What Is Collective Bargaining?
The term collective bargaining refers to the negotiation of employment terms between an employer and a group of workers. Employees are normally represented by a labor union during collective bargaining. The terms negotiated during collective bargaining can include working conditions, salaries and compensation, working hours, and benefits. The goal is to come up with a collective bargaining agreement through a written contract. According to the International Labour Organization, collective bargaining is a fundamental right for all employees.
- Collective bargaining is the process of negotiating the employment terms between an employer and a group of workers.
- The process takes place between company management and a labor union.
- Concerns and issues that may come up during collective bargaining include working conditions, salaries and compensation, working hours, and benefits.
- The goal of collective bargaining is to come up with a collective bargaining agreement or contract.
- There are several types of collective bargaining, including composite concessionary, distributive, integrative, and productivity bargaining.
How Collective Bargaining Works
As noted above, the International Labour Organization (ILO) states that collective bargaining is a fundamental right available to all workers. This means that all employees are entitled to present their grievances to their employers and to be able to negotiate them. According to the ILO, collective bargaining helps reduce inequalities in the workplace while providing workers with labor protection.
Collective bargaining normally takes place between members of corporate management and labor union leaders, who are elected by workers to represent them and their interests. Collective bargaining is initiated when employee contracts are up for renewal or when employers make changes to the workplace or contracts. These changes include, but aren't limited to:
- Employment conditions
- Working conditions and other workplace rules
- Base pay, wages, and overtime pay
- Work hours and shift length
- Holidays, sick leave, and vacation time
- Benefits related to issues such as retirement and healthcare
These issues fall into three different categories, which are referred to as mandatory subjects, voluntary subjects, and illegal subjects. Mandatory subjects include anything that the law requires of the employer, such as salary, overtime, and workplace safety. Voluntary subjects include negotiable things the law doesn't require like union issues and decisions about employer board members. Illegal subjects involve anything that violates laws, such as workplace discrimination.
The goal of collective bargaining is called a collective bargaining agreement. This agreement is meant to establish rules of employment for a set number of years. Union members pay for the cost of this representation in the form of union dues. The collective bargaining process may involve antagonistic labor strikes or employee lockouts if the two sides have trouble reaching an agreement.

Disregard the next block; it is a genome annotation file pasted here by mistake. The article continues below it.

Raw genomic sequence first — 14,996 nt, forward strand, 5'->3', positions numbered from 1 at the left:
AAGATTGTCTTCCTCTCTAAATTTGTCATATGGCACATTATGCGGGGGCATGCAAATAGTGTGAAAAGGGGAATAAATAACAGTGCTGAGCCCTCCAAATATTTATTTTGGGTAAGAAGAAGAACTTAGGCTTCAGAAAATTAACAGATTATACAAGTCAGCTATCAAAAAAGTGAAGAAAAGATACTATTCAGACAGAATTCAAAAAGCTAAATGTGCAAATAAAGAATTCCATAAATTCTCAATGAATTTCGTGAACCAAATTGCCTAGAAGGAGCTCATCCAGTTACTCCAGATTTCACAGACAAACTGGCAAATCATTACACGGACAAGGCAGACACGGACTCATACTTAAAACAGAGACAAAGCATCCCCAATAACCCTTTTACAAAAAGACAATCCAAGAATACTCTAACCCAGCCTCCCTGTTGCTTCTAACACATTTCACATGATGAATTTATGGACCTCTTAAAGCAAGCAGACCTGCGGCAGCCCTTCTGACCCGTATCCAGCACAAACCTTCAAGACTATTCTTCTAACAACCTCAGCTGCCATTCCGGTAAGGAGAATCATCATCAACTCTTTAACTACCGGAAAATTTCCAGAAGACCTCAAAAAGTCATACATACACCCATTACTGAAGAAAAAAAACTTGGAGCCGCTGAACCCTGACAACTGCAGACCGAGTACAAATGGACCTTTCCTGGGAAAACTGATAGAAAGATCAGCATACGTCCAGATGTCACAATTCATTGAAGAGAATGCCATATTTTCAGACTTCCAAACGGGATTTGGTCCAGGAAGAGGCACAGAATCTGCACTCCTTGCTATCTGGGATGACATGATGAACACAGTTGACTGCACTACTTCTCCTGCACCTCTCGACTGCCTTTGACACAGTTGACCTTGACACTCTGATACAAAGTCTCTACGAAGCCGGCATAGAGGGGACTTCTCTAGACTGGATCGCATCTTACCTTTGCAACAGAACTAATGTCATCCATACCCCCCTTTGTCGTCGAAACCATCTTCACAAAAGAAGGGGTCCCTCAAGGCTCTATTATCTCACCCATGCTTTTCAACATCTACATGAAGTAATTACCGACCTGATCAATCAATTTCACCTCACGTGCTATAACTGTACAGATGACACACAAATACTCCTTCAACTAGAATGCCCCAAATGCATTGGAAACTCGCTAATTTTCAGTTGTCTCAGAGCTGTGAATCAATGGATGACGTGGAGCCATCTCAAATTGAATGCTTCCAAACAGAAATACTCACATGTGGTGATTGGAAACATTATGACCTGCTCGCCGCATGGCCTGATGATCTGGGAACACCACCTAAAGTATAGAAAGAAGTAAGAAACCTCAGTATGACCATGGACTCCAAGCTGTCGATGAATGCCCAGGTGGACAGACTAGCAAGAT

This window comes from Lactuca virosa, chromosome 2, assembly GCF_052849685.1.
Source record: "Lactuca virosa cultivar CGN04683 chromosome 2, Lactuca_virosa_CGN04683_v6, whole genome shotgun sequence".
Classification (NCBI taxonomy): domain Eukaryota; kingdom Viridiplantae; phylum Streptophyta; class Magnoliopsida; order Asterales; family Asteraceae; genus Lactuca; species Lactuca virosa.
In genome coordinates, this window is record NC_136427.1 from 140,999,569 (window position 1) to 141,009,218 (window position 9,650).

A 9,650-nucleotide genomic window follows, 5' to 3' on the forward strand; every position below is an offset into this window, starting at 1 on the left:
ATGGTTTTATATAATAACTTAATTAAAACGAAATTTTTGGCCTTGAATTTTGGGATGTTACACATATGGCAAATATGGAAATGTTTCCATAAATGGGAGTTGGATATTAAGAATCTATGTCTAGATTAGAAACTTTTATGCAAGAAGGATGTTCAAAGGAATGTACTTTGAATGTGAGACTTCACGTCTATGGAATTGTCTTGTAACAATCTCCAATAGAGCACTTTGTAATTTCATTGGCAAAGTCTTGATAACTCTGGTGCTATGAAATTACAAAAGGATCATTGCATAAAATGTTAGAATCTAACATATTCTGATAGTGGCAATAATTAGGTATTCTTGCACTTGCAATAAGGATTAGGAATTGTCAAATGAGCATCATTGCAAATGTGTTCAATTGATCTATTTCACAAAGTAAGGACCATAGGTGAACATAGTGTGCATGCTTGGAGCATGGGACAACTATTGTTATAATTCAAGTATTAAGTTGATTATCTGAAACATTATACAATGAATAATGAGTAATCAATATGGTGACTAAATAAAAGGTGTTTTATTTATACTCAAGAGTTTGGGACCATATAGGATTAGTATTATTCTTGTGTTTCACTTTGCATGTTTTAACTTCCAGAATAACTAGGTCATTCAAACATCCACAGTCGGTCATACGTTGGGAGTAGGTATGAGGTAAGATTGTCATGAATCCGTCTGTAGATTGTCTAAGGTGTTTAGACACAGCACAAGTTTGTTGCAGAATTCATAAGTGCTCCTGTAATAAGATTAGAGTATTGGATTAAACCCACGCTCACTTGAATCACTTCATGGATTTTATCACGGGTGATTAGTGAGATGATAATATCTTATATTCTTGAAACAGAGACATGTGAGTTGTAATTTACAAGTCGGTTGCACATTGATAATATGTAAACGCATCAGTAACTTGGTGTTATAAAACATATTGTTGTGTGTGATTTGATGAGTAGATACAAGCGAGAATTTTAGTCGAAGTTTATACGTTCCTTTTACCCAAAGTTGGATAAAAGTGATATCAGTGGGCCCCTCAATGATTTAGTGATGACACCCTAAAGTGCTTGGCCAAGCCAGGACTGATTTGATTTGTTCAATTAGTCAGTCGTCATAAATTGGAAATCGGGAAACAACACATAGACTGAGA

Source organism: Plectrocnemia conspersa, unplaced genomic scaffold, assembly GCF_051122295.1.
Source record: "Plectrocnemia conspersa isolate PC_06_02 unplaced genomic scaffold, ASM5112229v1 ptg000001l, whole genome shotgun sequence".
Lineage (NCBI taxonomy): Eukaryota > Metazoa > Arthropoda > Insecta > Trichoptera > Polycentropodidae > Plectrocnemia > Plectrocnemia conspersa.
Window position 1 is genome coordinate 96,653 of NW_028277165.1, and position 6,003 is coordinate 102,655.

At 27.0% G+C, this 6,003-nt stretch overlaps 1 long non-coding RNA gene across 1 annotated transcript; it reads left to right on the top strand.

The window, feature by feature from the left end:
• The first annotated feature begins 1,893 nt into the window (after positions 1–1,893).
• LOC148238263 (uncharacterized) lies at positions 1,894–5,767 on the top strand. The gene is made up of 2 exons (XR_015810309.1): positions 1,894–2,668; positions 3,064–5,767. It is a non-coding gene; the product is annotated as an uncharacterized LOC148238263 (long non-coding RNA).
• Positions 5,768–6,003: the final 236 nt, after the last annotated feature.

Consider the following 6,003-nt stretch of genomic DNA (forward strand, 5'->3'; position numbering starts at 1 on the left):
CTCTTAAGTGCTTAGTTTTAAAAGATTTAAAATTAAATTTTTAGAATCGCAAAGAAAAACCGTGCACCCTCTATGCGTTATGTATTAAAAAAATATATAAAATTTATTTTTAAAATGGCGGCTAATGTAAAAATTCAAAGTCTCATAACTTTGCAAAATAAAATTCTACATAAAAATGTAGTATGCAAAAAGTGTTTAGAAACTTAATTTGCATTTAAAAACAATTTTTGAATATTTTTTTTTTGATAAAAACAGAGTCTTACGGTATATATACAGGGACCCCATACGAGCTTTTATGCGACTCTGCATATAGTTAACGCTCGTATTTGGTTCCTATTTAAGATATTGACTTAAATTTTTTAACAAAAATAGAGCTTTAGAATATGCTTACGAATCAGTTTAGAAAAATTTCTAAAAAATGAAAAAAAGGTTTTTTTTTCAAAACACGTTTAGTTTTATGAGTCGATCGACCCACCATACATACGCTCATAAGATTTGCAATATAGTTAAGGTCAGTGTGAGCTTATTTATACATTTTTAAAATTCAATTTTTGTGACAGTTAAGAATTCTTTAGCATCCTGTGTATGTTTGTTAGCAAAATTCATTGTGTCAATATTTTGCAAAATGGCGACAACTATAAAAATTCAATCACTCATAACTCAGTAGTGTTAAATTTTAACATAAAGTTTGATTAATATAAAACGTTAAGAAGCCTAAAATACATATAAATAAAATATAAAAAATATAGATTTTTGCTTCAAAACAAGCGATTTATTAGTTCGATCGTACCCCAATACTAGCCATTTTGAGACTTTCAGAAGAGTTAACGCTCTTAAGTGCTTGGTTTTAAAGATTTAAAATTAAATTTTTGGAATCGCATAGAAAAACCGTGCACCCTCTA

Union membership in the United States totaled 10.8% in 2020, which is a 0.5% increase from the previous year. Public sector employees made up 34.8% of labor members, compared to 6.3% of those from the private sector.
Collective Bargaining Steps
Collective bargaining can be an intense process that can be stressful and difficult for all parties involved. It often involves a lot of back-and-forths, with offers and counteroffers. But the end goal is to reach an agreement.
The process goes through a number of stages. These steps can be summed up as follows:
- Identifying the issues and preparing the demands
- Coming to a tentative agreement
- Accepting and ratifying the agreement
- Administering the agreement
There are instances, though, where the parties involved can't come to an agreement. If the negotiation period expires without a collective bargaining agreement in place, union representatives may suggest that workers go on strike until their demands are met.
Employers, on the other hand, may decide to lock out their employees until a suitable agreement is reached. If they are locked out, employees have the right to picket. In most cases, neither party wants to reach these points, which are considered drastic measures that are used as a last resort.
Types of Collective Bargaining
Not all types of collective bargaining are the same. In fact, collective bargaining can be divided into several categories. We've noted some of the most common types below.
Composite bargaining has nothing to do with compensation. Instead, it focuses on other issues, such as working conditions, job security, and other corporate policies, These may include hiring and firing practices as well as workplace discipline. The goal of composite bargaining is to come up with a suitable agreement leading to a lasting and harmonious relationship between employers and their employees.
As its name implies, concessionary bargaining focuses on union leaders making concessions in exchange for job security. This is common during an economic downturn or recession. Union leaders may agree to give up certain benefits in order to guarantee the survival of the employee pool and, ultimately, of the business.
This process is characterized as benefitting one party financially at the expense of the other. This can come through increased bonuses, salaries, or any other financial benefits. Distributive bargaining normally favors workers over employers.
Unions must have a higher degree of power in order for distributive bargaining to work. Higher membership means more power. If an employer refuses to accept a union's demands, it can call a strike.